Palo Alto Networks, the global cybersecurity leader, has recently found a surge in Android malware that is pretending to be the popular AI Chatbot ChatGPT. The malware emerged following the release of OpenAI’s GPT-3.5 and GPT-4, targeting users interested in using the ChatGPT tool.
A Meterpreter Trojan disguised as a “SuperGPT” app and a “ChatGPT” app are found to send premium-rate text messages, resulting in charges for the victims that are pocketed by threat actors. Considering that Android users can download applications from various sources other than the official Google Play store, there is potential for users to obtain applications that have not been vetted by Google.
Key findings include:
- Impersonation of ChatGPT: A new android malware has emerged, disguising itself as ChatGPT. This surge coincided with the release of OpenAI’s GPT-3.5 and GPT-4, targeting users interested in ChatGPT.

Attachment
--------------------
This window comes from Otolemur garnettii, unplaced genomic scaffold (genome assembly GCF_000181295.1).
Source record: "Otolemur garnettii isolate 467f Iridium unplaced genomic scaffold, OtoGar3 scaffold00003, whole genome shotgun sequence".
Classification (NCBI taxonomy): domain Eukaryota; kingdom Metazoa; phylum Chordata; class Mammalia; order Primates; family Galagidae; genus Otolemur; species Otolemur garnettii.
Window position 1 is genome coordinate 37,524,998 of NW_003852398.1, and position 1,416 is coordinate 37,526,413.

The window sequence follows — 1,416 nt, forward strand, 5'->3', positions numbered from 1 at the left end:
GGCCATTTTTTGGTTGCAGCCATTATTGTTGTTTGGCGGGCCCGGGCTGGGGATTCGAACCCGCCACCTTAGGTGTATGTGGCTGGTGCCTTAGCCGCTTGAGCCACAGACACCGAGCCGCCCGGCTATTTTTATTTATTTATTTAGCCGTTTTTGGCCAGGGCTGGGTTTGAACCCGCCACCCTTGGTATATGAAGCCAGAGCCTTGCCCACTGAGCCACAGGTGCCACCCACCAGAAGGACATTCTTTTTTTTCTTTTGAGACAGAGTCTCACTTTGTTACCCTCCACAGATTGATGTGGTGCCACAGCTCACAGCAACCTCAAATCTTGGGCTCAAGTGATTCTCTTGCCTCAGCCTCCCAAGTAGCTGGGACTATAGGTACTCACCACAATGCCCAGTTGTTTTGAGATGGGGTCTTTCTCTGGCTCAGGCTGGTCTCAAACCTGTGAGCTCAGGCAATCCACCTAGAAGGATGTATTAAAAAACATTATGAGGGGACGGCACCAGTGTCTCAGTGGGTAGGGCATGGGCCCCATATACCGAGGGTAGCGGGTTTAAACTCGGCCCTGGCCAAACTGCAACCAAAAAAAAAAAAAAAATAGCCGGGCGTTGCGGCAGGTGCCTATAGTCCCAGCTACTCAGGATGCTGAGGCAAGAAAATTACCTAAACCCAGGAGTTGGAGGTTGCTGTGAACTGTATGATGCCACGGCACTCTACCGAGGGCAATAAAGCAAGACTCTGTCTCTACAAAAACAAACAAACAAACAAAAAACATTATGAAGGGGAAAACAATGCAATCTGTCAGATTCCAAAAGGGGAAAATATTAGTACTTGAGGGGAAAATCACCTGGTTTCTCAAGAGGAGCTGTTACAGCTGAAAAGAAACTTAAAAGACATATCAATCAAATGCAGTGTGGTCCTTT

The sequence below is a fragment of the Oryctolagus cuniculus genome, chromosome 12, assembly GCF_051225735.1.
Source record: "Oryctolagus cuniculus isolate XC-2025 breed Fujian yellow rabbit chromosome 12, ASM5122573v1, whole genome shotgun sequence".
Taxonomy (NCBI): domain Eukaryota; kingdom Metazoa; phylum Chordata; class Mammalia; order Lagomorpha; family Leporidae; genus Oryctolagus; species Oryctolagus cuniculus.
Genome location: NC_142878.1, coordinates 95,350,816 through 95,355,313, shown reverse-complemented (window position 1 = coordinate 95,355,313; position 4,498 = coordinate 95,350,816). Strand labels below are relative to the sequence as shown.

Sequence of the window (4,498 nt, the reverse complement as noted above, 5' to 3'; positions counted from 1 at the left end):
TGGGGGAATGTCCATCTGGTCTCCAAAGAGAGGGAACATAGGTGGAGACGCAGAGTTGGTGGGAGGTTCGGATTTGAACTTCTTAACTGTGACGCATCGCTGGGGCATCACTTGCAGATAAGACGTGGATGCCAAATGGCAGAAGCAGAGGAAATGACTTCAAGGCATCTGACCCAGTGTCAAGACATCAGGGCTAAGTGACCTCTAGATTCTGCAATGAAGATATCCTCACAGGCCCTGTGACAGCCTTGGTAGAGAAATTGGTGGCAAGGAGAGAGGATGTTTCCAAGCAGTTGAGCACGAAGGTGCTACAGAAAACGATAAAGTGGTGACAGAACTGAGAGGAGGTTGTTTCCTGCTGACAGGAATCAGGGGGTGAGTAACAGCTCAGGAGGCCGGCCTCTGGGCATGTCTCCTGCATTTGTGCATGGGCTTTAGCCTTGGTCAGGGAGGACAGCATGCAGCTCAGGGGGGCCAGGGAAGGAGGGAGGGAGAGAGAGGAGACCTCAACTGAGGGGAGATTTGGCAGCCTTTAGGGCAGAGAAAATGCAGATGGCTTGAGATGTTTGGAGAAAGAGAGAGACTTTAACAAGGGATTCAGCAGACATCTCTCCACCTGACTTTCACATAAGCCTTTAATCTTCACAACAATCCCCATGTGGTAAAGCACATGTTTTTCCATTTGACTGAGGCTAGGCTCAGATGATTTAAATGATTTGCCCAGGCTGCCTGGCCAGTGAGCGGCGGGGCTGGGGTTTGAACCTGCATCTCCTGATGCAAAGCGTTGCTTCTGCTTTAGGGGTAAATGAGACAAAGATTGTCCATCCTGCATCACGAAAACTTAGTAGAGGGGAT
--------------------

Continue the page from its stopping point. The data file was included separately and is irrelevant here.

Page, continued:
- Meterpreter Trojan: The malware includes a Meterpreter Trojan disguised as a “SuperGPT” app. It enables remote access to infected Android devices upon successful exploitation.
- Certificate Attribution: The digital code-signing certificate used in the malware samples is associated with an attacker identified as “Hax4Us.” The certificate has been used across multiple malware samples.
- SMS to Premium-Rate Numbers: A cluster of malware samples, masquerading as ChatGPT-themed apps, sends SMS messages to premium-rate numbers in Thailand. These numbers incur charges for the victims, facilitating scams and fraudulent activities.